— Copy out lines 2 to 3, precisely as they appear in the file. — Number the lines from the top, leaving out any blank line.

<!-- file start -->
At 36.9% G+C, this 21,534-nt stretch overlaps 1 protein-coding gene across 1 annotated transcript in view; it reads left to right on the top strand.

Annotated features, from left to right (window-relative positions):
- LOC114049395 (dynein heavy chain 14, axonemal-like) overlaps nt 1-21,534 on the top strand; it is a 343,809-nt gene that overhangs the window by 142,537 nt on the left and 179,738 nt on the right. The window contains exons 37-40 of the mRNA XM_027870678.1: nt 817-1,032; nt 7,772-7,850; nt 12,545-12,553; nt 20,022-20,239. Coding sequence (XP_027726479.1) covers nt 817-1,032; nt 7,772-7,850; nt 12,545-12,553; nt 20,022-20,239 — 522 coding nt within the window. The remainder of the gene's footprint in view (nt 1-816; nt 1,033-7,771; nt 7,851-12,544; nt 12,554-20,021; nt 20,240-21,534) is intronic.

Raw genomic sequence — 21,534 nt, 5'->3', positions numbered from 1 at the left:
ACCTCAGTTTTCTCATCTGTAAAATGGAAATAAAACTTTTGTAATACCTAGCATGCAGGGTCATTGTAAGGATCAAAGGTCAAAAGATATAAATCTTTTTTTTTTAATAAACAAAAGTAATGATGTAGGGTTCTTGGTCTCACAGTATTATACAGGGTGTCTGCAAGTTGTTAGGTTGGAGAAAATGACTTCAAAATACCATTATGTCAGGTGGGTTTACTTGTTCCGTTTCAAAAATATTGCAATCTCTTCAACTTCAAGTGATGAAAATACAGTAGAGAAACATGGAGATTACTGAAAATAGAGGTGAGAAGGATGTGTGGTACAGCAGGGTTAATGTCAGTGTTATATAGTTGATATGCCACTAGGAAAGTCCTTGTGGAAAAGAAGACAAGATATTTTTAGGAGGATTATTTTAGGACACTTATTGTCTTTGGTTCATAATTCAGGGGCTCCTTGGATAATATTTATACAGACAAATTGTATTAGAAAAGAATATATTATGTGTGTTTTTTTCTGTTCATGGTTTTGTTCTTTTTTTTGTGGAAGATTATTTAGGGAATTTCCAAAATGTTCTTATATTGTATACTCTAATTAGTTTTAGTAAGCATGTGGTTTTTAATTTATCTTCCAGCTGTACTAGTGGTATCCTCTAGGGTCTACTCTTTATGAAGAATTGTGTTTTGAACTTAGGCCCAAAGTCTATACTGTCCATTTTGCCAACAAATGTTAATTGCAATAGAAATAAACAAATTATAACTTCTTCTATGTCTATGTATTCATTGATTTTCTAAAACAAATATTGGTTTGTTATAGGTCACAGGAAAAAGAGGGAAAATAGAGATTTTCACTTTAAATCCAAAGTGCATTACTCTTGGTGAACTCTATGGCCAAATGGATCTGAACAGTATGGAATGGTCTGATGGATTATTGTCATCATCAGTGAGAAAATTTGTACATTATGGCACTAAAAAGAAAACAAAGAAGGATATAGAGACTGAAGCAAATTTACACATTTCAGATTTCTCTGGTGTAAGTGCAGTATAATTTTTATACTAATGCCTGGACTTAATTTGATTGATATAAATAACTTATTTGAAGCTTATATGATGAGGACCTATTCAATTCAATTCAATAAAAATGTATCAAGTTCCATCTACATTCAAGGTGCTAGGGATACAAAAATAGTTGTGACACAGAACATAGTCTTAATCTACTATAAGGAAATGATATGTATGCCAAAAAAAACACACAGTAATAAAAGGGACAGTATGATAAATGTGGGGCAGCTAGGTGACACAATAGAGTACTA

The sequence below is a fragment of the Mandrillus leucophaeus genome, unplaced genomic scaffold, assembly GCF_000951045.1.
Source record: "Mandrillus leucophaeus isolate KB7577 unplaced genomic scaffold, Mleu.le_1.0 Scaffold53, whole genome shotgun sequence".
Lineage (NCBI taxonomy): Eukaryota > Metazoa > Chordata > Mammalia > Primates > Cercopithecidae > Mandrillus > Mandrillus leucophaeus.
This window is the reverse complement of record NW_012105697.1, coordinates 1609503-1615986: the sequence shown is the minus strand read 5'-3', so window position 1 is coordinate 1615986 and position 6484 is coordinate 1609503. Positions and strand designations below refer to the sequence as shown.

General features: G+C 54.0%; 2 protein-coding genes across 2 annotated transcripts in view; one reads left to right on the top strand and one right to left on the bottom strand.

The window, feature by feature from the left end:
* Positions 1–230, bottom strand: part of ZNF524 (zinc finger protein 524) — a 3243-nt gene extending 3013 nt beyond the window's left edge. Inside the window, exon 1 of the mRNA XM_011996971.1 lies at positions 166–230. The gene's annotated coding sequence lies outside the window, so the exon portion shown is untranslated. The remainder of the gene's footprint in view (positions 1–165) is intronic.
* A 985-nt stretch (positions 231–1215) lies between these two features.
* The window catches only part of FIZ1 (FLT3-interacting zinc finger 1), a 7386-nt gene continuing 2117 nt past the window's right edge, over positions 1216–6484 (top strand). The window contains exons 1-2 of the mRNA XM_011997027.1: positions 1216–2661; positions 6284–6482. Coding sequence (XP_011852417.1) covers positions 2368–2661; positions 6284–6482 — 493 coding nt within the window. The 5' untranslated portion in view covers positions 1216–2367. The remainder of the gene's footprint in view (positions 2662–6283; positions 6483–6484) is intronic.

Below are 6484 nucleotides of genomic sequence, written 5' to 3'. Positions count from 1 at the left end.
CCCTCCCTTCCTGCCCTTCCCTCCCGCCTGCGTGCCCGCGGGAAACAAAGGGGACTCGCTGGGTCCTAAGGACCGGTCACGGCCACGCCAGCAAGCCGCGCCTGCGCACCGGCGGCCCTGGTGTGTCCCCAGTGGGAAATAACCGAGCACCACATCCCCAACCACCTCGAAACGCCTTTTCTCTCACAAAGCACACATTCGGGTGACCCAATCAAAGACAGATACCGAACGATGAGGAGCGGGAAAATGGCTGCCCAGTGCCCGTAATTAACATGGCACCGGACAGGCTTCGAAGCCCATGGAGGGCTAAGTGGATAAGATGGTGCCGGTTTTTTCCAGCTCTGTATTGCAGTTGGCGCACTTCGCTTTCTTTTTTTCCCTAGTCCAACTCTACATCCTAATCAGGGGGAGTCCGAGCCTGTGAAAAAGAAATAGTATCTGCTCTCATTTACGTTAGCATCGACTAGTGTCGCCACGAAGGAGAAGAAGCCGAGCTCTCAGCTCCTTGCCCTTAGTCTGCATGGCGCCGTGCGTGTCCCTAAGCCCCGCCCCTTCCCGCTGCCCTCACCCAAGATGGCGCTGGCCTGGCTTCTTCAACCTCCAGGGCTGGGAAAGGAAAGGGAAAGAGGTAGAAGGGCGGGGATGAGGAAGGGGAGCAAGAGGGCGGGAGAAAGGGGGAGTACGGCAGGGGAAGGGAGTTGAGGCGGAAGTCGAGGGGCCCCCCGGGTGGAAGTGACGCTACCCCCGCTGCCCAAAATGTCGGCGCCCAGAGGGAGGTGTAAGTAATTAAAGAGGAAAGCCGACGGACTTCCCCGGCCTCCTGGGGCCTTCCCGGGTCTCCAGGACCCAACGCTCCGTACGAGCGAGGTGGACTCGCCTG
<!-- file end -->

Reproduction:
Annotated features, from left to right (window-relative positions):
- LOC114049395 (dynein heavy chain 14, axonemal-like) overlaps nt 1-21,534 on the top strand; it is a 343,809-nt gene that overhangs the window by 142,537 nt on the left and 179,738 nt on the right. The window contains exons 37-40 of the mRNA XM_027870678.1: nt 817-1,032; nt 7,772-7,850; nt 12,545-12,553; nt 20,022-20,239. Coding sequence (XP_027726479.1) covers nt 817-1,032; nt 7,772-7,850; nt 12,545-12,553; nt 20,022-20,239 — 522 coding nt within the window. The remainder of the gene's footprint in view (nt 1-816; nt 1,033-7,771; nt 7,851-12,544; nt 12,554-20,021; nt 20,240-21,534) is intronic.